TOE PUBLIC GOBI BEFORE PBITATE ADVANTAGE.
EDITORS & PROPRIETORS.
ATLANTA, GEORGIA, TUESDAY, FEBRUARY 12, 1861.
VOL. I-NO. 1.
Insertion, ^|1; And
"ege of chanf*, will
' month, $ 85
» the npzce
at regular rates
-r»hi|>«, Nolicce t<i
the Weekly paper
Weekly paper on*
of the papera, will
County, ami Mani
la advance in every
'hed as new*; but
will be charged 20
to be Included In
made from the fore-
TKR A ADA1K.
9.06, A. M.
c;;.; 5.20, p. m.
L 0.30, A. M.
9.45, A. M.
8.40, P. M.
6.56, A. M.
..... 2.30, P. M.
....11.46, P. M.
* with the Train*
e Savannah and
10.10, A. M.
0.10, P. M.
3.00, P. 1C.
0.30, A. M.
.. 6.40, A. M.
3.16, A. M.
f.59, A. M.
the Montgomery k
- 10.10, A. M.
6.40, P. M.
4.06, A. M.
. 1.16, P. M.
7.60, P. M.
4.60, A. M.
.... 8.20, P. M.
11.46, P. M.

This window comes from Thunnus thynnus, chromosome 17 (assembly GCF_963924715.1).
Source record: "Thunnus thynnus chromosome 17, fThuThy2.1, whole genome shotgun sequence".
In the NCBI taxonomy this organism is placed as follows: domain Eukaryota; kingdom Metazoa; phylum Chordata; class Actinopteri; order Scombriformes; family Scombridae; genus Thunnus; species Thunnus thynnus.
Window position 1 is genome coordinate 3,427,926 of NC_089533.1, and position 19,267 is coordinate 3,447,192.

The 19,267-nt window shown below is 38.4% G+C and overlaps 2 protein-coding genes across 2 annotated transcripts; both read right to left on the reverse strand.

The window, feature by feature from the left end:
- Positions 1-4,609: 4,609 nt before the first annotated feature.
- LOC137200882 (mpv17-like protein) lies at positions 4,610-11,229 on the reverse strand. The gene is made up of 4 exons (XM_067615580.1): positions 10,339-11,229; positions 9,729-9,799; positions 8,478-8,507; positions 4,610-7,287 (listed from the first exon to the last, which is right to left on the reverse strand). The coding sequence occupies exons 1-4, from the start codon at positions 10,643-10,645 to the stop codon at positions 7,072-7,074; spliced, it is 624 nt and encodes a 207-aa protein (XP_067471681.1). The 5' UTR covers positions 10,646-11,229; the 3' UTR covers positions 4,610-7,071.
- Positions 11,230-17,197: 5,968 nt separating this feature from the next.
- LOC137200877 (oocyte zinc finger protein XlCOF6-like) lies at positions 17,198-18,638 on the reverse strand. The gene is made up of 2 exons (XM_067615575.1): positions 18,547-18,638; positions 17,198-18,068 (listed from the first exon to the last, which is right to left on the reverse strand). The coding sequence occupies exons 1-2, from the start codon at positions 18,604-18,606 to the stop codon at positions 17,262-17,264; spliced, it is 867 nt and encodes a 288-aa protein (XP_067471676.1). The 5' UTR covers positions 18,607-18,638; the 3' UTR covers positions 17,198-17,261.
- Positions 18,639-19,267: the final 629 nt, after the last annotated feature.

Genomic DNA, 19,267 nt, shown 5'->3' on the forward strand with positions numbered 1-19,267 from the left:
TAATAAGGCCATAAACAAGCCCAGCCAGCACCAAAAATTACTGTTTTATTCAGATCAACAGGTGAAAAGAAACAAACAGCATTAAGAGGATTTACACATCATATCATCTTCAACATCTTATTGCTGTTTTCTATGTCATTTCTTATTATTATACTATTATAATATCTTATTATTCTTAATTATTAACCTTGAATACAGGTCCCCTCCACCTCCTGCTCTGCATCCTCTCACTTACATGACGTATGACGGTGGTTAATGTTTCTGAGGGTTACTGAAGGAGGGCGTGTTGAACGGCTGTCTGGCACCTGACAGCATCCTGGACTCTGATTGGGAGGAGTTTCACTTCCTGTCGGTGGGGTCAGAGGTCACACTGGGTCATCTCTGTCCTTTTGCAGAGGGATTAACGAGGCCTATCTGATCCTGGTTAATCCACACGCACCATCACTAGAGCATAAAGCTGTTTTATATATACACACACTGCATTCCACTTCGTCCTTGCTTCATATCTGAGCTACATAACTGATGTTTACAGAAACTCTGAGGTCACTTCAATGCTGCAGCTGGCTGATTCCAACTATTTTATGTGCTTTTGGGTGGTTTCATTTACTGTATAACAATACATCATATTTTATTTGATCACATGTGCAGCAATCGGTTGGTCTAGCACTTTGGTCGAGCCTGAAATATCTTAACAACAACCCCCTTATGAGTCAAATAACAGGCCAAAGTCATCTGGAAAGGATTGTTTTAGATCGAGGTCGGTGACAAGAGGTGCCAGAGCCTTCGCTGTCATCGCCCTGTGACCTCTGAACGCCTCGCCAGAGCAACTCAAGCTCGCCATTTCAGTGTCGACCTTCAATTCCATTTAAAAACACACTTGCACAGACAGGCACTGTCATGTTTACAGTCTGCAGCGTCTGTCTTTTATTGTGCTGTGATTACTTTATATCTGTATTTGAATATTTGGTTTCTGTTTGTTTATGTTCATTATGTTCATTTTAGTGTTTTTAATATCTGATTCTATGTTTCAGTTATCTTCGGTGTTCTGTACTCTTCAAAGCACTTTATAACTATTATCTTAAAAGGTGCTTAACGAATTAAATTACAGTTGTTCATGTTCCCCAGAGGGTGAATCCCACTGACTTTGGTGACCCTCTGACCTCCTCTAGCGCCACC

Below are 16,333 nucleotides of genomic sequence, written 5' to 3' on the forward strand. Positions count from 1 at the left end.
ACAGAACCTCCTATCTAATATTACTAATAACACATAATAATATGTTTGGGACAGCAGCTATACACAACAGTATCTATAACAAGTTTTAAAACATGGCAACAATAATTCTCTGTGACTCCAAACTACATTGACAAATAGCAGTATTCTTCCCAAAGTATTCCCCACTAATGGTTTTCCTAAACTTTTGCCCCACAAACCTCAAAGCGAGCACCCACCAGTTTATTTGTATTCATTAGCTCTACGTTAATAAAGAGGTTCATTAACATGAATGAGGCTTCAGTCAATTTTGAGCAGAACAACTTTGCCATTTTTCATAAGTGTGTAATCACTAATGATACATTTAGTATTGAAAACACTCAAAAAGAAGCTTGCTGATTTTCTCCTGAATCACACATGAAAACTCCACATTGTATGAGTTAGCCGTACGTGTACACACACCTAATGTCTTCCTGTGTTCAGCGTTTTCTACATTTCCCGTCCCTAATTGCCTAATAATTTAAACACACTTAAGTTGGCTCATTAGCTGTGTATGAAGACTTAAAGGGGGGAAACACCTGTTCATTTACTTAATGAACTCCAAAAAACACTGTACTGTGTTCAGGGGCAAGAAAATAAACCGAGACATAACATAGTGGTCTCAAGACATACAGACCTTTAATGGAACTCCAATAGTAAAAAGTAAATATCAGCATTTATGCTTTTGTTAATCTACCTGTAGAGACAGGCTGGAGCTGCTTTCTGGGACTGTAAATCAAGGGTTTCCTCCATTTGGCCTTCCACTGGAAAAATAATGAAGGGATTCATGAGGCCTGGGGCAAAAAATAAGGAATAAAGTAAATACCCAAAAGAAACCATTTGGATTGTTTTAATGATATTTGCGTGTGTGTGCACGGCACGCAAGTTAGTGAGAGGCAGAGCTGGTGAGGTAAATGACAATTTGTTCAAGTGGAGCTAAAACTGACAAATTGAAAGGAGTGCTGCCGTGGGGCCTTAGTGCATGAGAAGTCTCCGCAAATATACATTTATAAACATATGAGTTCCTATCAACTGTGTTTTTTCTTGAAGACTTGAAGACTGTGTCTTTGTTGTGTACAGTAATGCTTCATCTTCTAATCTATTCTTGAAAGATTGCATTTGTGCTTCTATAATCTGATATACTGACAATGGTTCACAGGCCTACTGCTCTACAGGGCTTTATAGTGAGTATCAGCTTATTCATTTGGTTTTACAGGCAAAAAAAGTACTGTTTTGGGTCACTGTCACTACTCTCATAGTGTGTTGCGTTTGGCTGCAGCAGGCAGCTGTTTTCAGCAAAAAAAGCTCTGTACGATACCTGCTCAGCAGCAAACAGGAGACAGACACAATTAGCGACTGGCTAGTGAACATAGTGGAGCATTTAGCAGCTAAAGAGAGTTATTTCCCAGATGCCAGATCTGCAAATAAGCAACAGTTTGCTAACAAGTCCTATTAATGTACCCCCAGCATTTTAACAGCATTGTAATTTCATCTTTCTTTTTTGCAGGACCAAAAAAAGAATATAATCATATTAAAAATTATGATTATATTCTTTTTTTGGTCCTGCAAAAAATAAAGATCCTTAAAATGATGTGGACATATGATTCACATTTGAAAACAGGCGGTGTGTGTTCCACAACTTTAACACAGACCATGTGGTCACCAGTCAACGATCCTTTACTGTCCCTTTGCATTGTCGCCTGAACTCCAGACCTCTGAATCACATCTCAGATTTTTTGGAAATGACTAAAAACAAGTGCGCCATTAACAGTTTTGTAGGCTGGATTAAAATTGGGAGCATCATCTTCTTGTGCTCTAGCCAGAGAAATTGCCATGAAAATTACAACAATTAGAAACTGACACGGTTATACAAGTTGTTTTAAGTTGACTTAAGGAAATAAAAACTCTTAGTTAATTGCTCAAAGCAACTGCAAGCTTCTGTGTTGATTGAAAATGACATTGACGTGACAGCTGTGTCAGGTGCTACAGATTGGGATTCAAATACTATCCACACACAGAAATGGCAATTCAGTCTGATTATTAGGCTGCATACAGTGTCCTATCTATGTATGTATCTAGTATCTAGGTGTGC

y.with the Romo
the Fast Ten-
"i Dalton, and the
road at Chatta-
Faro $4 60.
1.45, t. M.
^ .. 7.16, P. M.
1.30, P. M.
7 00, P M
1 1100, Night.
7.15, A. M.
; 12.00, Night
..... 7.16, A. M.
ot bo run on 8«n-
ain from Allan id,
i<lroad for Savan
e South-Western for
.40, A. If.
agta, connect* with
-Vennah at 10.00 P.
Tail Road for Co-
from Atlanta to New
faro in Savannah,
M AMO NX.
ATLANTA LODGE, No. 69, F. A. Id., meets on the sec
ond and fourth Thursday nights In each month.
LEWIS LaWUHK, W. M.
John ML Boauo, Secretary.
FULTON LODGE, No. 216, Y. A. M., meets on the first
and third Thursday nights in each month.
DAVID MAYER, W. M.
R. J. Mistier, Secretary.
MOUNT WON ROYAL ARCH CHAPTER,No. 16,meet*
on tlie second and fourth Monday night* In «a>4l
mootli. L J. GLENN, II. P.
C. R. lUsuciTita, Secretary.
day in January, April, July and October.
LEWIS LAWhll K, Tu. ItL.
Jobs M. BoaiMu, Recorder.
CtKL'R DE LION COMMANDERY, No. 4, meets on th
first and third Wednesday In each lujntli.
W. W. UOYD, M.'.E.'.
W. T. Mian, Recorder.
CENTRAL LODGE, No. 2U, nieeUever^Ti^sJ^jljkl.
J. R Bmwcik, Secretary.
WM. U. BARNK8, Chief Patriarch,
W. W. BOYD, Ulgb Priest.
T. P. Pi.sminu, Bcrlbe.
Orvillk A. Biru., LaOrange, Judge.
N. J. Hammoid, Atlanta, Solicitor General.
Coutles. Time of Session.
Clayton—1st Monday In May and November.
DeKalb—4Ui Monday in April and October.